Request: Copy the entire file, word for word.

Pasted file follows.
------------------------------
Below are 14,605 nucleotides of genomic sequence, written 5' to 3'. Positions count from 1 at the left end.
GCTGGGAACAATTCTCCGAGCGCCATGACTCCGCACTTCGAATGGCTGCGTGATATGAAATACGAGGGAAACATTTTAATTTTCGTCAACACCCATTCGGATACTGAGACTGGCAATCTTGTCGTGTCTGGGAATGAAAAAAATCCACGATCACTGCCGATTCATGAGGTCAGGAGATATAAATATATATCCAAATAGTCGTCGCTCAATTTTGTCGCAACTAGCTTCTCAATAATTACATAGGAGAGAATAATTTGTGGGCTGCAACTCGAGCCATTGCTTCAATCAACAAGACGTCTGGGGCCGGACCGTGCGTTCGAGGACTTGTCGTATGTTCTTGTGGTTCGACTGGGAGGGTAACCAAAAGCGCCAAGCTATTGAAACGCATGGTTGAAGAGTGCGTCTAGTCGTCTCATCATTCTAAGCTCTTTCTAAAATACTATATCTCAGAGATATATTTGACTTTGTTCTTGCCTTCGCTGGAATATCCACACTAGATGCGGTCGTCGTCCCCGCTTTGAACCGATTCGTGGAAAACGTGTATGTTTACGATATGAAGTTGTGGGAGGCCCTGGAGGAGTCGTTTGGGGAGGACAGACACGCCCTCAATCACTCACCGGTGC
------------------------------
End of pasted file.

Below are 14,605 nucleotides of genomic sequence, written 5' to 3'. Positions count from 1 at the left end.
GCTGGGAACAATTCTCCGAGCGCCATGACTCCGCACTTCGAATGGCTGCGTGATATGAAATACGAGGGAAACATTTTAATTTTCGTCAACACCCATTCGGATACTGAGACTGGCAATCTTGTCGTGTCTGGGAATGAAAAAAATCCACGATCACTGCCGATTCATGAGGTCAGGAGATATAAATATATATCCAAATAGTCGTCGCTCAATTTTGTCGCAACTAGCTTCTCAATAATTACATAGGAGAGAATAATTTGTGGGCTGCAACTCGAGCCATTGCTTCAATCAACAAGACGTCTGGGGCCGGACCGTGCGTTCGAGGACTTGTCGTATGTTCTTGTGGTTCGACTGGGAGGGTAACCAAAAGCGCCAAGCTATTGAAACGCATGGTTGAAGAGTGCGTCTAGTCGTCTCATCATTCTAAGCTCTTTCTAAAATACTATATCTCAGAGATATATTTGACTTTGTTCTTGCCTTCGCTGGAATATCCACACTAGATGCGGTCGTCGTCCCCGCTTTGAACCGATTCGTGGAAAACGTGTATGTTTACGATATGAAGTTGTGGGAGGCCCTGGAGGAGTCGTTTGGGGAGGACAGACACGCCCTCAATCACTCACCGGTGC